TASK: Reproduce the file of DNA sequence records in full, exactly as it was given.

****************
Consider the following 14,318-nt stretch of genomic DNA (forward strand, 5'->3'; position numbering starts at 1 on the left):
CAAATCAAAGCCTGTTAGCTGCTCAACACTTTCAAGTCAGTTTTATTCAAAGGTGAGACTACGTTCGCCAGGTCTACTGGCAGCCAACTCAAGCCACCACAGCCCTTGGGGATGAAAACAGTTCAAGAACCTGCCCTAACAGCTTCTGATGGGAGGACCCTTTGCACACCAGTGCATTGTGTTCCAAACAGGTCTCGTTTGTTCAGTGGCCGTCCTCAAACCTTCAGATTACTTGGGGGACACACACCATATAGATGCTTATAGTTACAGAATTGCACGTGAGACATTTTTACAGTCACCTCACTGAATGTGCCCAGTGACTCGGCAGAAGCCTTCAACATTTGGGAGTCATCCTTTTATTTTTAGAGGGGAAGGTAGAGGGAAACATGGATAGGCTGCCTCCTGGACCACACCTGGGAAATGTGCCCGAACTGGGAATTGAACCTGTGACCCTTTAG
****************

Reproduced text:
Consider the following 14,318-nt stretch of genomic DNA (forward strand, 5'->3'; position numbering starts at 1 on the left):
CAAATCAAAGCCTGTTAGCTGCTCAACACTTTCAAGTCAGTTTTATTCAAAGGTGAGACTACGTTCGCCAGGTCTACTGGCAGCCAACTCAAGCCACCACAGCCCTTGGGGATGAAAACAGTTCAAGAACCTGCCCTAACAGCTTCTGATGGGAGGACCCTTTGCACACCAGTGCATTGTGTTCCAAACAGGTCTCGTTTGTTCAGTGGCCGTCCTCAAACCTTCAGATTACTTGGGGGACACACACCATATAGATGCTTATAGTTACAGAATTGCACGTGAGACATTTTTACAGTCACCTCACTGAATGTGCCCAGTGACTCGGCAGAAGCCTTCAACATTTGGGAGTCATCCTTTTATTTTTAGAGGGGAAGGTAGAGGGAAACATGGATAGGCTGCCTCCTGGACCACACCTGGGAAATGTGCCCGAACTGGGAATTGAACCTGTGACCCTTTAG